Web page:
The development of mutual understanding between learners and teachers is a core component of social interactions. How can these principles be transferred to artificial agents?
Research Unit 1, SCIoI Project 50
In social interactions between human learners and teachers, it is of central importance that the teacher develops a model of the learner that refers to knowledge, motivation, and emotion of the learner – such a model allows to match tasks and the provision of learning support to the learner. In turn, the learner needs to develop a model of the teacher that informs about the knowledge, teaching style and individual differences such as trustworthiness or patience of the teacher.
The development of such a mutual understanding is a core component of successful social interactions in learning contexts. However, it is empirically not well researched in instructional psychology how learners and teachers build such mutual models of each other–and thus, how adaptive social interactions can be established (Corno, 2008). In robotics, on the other hand, the characteristics of synthetic learners and teachers can be changed and adapted, therefore an open question is how learners and teachers can adapt optimally to the requirements of the task, the current context, and specific characteristics of their interaction partners. In our previous project P06, we examined the principles of adaptive teaching strategies among humans using an Intelligent Tutoring System.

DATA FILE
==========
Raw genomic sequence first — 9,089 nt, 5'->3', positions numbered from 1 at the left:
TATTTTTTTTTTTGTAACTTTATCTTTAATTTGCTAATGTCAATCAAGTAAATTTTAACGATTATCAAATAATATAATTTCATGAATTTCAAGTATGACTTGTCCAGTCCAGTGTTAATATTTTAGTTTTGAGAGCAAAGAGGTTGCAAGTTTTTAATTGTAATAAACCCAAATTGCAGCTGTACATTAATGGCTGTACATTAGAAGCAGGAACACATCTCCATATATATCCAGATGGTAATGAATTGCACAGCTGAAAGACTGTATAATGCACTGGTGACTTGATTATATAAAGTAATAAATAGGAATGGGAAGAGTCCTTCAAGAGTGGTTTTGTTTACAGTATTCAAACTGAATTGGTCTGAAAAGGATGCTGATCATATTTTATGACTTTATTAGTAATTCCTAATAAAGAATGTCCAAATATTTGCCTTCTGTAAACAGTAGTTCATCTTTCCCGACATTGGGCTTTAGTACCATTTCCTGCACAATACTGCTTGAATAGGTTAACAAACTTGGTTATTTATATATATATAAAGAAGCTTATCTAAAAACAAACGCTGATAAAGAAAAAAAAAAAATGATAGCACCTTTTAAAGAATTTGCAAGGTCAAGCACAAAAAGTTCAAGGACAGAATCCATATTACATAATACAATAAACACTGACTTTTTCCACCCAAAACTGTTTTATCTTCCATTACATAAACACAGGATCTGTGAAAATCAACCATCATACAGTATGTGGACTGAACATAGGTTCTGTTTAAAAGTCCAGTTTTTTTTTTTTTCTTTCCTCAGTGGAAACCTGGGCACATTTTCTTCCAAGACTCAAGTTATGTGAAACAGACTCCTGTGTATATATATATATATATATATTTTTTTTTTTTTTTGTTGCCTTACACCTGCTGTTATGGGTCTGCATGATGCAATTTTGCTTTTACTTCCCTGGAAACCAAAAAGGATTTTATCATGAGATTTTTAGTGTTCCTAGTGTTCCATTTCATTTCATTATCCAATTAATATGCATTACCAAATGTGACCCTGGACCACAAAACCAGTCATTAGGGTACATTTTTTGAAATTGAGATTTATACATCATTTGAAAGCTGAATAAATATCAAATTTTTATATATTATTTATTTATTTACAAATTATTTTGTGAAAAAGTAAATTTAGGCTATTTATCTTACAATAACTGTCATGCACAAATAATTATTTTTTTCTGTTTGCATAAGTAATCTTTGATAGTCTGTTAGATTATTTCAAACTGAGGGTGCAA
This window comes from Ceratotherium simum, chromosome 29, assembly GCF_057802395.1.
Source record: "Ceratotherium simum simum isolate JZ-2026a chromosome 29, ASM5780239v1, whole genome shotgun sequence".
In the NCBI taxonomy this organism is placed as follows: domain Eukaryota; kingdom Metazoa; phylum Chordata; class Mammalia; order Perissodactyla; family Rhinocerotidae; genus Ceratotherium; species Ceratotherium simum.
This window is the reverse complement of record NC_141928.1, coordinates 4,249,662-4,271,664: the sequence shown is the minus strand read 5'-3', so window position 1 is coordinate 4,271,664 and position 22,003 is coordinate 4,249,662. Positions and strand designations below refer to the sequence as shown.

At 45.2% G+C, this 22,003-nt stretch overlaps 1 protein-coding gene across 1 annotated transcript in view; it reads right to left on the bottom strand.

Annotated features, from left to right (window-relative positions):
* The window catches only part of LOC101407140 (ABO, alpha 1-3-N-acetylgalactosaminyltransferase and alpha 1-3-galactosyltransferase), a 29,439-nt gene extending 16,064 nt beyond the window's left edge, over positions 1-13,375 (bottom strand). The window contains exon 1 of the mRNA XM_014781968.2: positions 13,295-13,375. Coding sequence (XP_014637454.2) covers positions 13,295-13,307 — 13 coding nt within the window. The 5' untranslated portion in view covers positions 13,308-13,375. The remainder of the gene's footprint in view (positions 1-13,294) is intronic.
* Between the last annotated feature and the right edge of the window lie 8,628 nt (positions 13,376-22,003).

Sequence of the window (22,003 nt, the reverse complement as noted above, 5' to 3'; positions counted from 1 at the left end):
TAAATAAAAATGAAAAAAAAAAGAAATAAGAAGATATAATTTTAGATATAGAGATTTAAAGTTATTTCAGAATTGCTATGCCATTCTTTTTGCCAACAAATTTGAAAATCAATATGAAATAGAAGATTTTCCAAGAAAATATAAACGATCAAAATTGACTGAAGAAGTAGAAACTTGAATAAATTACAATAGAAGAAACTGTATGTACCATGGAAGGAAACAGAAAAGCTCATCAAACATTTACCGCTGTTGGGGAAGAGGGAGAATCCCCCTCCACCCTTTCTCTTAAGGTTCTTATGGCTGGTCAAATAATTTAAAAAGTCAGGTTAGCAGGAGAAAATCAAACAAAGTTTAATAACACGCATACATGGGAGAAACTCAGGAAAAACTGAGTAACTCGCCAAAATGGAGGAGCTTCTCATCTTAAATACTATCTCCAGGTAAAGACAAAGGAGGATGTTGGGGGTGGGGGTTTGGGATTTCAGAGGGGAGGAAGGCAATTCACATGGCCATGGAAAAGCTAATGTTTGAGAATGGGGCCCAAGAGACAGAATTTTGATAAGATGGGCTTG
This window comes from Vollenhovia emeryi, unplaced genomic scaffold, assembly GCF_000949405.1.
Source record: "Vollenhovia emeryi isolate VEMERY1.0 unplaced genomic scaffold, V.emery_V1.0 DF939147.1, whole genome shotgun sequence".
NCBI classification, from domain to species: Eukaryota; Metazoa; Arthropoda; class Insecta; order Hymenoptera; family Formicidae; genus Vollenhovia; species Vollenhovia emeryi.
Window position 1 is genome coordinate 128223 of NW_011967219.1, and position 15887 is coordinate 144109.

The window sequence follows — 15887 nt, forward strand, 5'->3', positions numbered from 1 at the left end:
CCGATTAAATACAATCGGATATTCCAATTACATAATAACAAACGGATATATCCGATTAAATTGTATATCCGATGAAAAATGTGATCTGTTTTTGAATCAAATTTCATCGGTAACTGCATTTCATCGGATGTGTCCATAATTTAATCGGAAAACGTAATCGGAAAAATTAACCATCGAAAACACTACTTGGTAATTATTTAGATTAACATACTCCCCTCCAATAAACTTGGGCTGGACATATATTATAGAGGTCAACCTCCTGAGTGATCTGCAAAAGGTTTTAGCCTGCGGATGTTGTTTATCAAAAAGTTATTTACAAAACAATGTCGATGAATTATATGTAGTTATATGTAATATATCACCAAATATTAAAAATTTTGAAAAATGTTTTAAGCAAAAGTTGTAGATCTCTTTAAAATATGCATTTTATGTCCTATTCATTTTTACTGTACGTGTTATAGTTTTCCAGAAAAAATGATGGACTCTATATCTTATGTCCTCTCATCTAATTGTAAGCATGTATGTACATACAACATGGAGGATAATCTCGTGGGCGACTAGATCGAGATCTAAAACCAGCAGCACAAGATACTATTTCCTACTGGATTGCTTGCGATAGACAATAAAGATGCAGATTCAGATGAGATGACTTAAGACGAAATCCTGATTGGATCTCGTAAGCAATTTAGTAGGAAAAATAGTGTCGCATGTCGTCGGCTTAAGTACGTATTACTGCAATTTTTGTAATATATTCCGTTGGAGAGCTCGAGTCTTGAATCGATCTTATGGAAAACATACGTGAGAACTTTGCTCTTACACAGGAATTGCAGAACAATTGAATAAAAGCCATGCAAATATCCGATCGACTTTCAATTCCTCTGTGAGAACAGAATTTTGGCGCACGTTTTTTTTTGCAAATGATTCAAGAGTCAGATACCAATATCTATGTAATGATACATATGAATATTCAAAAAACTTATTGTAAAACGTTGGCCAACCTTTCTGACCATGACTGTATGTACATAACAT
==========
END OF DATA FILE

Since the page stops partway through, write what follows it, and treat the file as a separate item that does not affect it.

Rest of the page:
In our new project, we build on the knowledge developed and aim to investigate whether and how these principles can be transferred to social interactions between humans and artificial agents (HRI), and between artificial agents (RRI). Moreover, we examine how an artificial learner can adapt its strategy to characteristics of the learning situation (e.g., task difficulty) to enhance the learning progress. On the analytic side, our project thus allows us to test how tasks can be adapted to learners in highly controlled settings. On the synthetic side, our project will extend knowledge in social robotics about how learner characteristics interact with situational characteristics and whether an “optimal match” between both can enhance knowledge transfer between agents